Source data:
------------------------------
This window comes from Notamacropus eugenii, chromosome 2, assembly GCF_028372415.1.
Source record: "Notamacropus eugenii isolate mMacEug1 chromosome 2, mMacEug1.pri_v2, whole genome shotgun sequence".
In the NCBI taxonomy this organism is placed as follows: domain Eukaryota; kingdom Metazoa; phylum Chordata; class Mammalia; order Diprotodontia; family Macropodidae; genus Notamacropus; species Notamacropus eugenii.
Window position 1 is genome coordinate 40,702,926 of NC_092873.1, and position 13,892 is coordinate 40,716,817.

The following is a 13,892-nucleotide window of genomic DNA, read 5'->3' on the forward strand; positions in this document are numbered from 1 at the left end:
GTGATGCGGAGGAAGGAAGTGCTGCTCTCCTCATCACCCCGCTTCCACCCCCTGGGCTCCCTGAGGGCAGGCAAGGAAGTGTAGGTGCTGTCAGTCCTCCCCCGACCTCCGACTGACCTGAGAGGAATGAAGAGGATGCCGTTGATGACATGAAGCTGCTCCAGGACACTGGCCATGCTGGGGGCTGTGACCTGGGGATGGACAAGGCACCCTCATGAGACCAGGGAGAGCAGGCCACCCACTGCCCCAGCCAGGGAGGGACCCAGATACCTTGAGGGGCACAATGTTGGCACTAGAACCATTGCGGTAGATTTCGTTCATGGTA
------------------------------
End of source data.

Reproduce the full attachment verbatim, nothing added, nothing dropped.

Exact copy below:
This window comes from Notamacropus eugenii, chromosome 2, assembly GCF_028372415.1.
Source record: "Notamacropus eugenii isolate mMacEug1 chromosome 2, mMacEug1.pri_v2, whole genome shotgun sequence".
In the NCBI taxonomy this organism is placed as follows: domain Eukaryota; kingdom Metazoa; phylum Chordata; class Mammalia; order Diprotodontia; family Macropodidae; genus Notamacropus; species Notamacropus eugenii.
Window position 1 is genome coordinate 40,702,926 of NC_092873.1, and position 13,892 is coordinate 40,716,817.

The following is a 13,892-nucleotide window of genomic DNA, read 5'->3' on the forward strand; positions in this document are numbered from 1 at the left end:
GTGATGCGGAGGAAGGAAGTGCTGCTCTCCTCATCACCCCGCTTCCACCCCCTGGGCTCCCTGAGGGCAGGCAAGGAAGTGTAGGTGCTGTCAGTCCTCCCCCGACCTCCGACTGACCTGAGAGGAATGAAGAGGATGCCGTTGATGACATGAAGCTGCTCCAGGACACTGGCCATGCTGGGGGCTGTGACCTGGGGATGGACAAGGCACCCTCATGAGACCAGGGAGAGCAGGCCACCCACTGCCCCAGCCAGGGAGGGACCCAGATACCTTGAGGGGCACAATGTTGGCACTAGAACCATTGCGGTAGATTTCGTTCATGGTA